Riding the Hilly Mammoth in Kentucky
This bike overnight takes a side trip off the TransAmerica Trail to visit Kentucky’s Mammoth Cave National Park.
When: April 2016
Bicycle Adventurer: Just me, Bob Kissinger!
Accomodations: Mammoth Cave Campground
Distance: Approximately 100 miles in two days.
Bonus tip for this adventure:
- Stay an extra day to tour the magnificent Mammoth Cave.
- Ride the Green River ferry.
Note: Consult Adventure Cycling's TransAmerica Trail Section 10 for complete route details and services.
Adventure Cycling's TransAmerica Trail bicycle route includes the Mammoth Cave Loop, an option to take a side trip to Mammoth Cave National Park in Kentucky. I followed this loop for a two-day bike tour, leaving Hodgenville, KY on a Saturday morning, riding 46 miles to Mammoth Cave Campground, and completing the loop on Sunday by riding 48 miles back to Hodgenville.
I departed Hodgenville at 7:30 a.m. Light traffic and a cool, overcast morning made for a perfect ride to Cave City, KY, about nine miles shy of the park.
The Kentucky countryside this time of year is simply gorgeous. The redbud is just past its peak, and the dogwood has started to bloom. The deciduous trees are just starting to fill out with new leaves and the local wildlife is waking up after the cold winter. I don’t know about you, but for me the sounds of robins and cardinals singing in the early morning let me know spring has finally arrived.
Arriving at Cave City was like turning the clock back to the 1950s. Tourist attractions crowd the road on both sides.
You can stay overnight in an air-conditioned teepee.
You can play putt-putt golf at Jellystone Park.
You can shop for antiques and gem stones at stores that try to attract you with not-your-every-day yard decorations.
And if you are really adventurous, you can sneak around in the woods to get a glimpse of some really big and ferocious Kentucky wildlife!
Despite all of these attractions and distractions, I finally completed the last nine miles of the day and arrived at Mammoth Cave Campground, one of the best-maintained and clean campgrounds I have stayed at. I set up camp, took a shower, and got busy making dinner. Take a look: pad thai noodles with steamed broccoli, sautéed onions, and spicy peanut sauce.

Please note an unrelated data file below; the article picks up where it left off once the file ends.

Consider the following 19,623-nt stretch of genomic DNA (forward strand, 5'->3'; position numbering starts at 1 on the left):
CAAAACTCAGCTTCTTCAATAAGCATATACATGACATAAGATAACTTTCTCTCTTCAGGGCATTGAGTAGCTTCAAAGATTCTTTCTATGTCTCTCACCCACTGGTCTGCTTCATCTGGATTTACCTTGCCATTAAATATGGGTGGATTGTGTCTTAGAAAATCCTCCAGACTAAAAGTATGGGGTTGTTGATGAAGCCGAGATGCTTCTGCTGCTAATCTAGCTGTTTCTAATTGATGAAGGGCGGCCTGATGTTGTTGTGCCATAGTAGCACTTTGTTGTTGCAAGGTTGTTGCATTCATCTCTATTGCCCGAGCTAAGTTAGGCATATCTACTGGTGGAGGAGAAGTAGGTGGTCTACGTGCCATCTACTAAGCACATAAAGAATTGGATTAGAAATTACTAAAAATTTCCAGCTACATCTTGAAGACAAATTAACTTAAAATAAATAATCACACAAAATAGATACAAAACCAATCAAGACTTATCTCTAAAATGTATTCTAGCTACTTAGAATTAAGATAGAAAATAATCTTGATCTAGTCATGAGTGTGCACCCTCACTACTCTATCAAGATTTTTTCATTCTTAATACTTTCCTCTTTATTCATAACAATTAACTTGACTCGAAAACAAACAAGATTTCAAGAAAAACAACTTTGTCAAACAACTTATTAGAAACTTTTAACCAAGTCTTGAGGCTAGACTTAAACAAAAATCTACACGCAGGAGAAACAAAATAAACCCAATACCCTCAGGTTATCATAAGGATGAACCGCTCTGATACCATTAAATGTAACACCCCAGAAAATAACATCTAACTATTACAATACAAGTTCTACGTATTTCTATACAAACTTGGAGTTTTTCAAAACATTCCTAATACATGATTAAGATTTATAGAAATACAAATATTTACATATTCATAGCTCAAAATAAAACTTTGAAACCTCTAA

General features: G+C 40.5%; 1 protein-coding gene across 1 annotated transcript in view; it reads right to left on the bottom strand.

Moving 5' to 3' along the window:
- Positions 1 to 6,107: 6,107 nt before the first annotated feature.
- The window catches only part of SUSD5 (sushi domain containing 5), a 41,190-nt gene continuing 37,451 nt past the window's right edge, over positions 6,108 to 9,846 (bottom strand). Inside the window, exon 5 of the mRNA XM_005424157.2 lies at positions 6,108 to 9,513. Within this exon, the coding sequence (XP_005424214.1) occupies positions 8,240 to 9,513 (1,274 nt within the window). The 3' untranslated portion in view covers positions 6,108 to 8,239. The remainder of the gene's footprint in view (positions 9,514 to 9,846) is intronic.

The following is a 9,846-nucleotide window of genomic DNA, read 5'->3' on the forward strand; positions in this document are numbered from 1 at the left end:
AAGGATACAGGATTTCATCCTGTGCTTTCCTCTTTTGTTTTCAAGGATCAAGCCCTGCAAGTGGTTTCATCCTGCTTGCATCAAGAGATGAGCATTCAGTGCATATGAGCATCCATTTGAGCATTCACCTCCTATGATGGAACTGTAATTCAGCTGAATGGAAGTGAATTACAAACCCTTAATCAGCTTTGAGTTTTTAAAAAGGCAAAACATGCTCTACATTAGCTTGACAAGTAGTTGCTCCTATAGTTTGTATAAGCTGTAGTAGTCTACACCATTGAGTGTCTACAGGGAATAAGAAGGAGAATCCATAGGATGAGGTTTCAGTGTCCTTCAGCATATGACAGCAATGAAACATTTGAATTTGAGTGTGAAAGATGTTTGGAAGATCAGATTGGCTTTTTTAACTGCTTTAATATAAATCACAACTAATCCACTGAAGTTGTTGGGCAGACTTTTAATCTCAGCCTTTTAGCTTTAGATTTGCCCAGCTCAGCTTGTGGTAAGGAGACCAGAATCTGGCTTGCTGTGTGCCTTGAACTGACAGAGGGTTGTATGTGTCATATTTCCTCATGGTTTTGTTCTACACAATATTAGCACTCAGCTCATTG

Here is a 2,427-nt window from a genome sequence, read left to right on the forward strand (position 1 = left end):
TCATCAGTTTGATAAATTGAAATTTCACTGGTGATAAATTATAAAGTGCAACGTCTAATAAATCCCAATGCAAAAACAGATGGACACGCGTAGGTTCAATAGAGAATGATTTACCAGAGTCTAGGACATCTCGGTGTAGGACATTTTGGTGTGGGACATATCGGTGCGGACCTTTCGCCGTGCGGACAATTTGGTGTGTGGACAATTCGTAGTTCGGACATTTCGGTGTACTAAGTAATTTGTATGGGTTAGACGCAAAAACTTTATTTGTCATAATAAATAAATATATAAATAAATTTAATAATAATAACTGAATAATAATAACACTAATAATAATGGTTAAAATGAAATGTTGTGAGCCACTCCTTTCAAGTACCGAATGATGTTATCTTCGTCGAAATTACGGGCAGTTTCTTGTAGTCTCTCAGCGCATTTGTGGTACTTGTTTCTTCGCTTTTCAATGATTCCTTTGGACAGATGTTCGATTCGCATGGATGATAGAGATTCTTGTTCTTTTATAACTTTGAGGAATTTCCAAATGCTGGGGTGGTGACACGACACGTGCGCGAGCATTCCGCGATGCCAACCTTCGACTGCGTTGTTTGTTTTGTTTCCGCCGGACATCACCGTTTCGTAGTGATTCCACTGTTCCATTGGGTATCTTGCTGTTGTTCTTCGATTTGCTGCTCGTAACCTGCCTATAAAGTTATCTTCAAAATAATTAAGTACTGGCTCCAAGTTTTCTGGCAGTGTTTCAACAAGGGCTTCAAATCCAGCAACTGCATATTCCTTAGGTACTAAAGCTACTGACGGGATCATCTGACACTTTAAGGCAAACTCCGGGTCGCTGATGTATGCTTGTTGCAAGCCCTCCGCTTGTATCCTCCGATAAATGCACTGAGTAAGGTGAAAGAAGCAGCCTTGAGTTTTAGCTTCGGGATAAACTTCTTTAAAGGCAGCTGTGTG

Throughout the afternoon and evening, there were many yellow and black striped butterflies flying around my campsite. I think they were eastern tiger swallowtails.
As the sun set, I started a fire and enjoyed the last sunlight of the the day.
I got up before sunrise on Sunday, ate breakfast, packed my panniers, and set out for my return trip to Hodgenville. Just before leaving the park, I rode a small ferry across the Green River.
In my four years riding my bike around the Kentucky countryside, there is one resident that I have seen almost every time — the turkey buzzard. Because there are so many deer and rodents killed by cars, the buzzards never go hungry. I spotted one eyeing me closely as I labored up a steep hill.
It is nice to know that there are other modes of transportation as slow and deliberate as riding a bike. There is a large Amish community in Munfordville, KY. This family was probably on their way to church.
I made it safely back to my car in Hodgenville by 1:00 p.m. What a great weekend! Try a bike overnight. Who knows, you may like it so much, you'll start thinking about riding the entire TransAmerica Trail. That’s what happened to me!
Your favorite local bike shop? Scheller's Fitness & Cycling
Bike overnight tips and tricks? Cooking a really great meal from scratch is much easier than you think. I bought the cookbook Bike.Camp.Cook. by Tara Alan. Her recipes and cooking instructions are tailored to a small camp stove and limited cooking gear. Now I eat some of my best meals while camping and cooking on the road.
HOW ABOUT YOU? Inspire others by submitting your bike overnight adventure!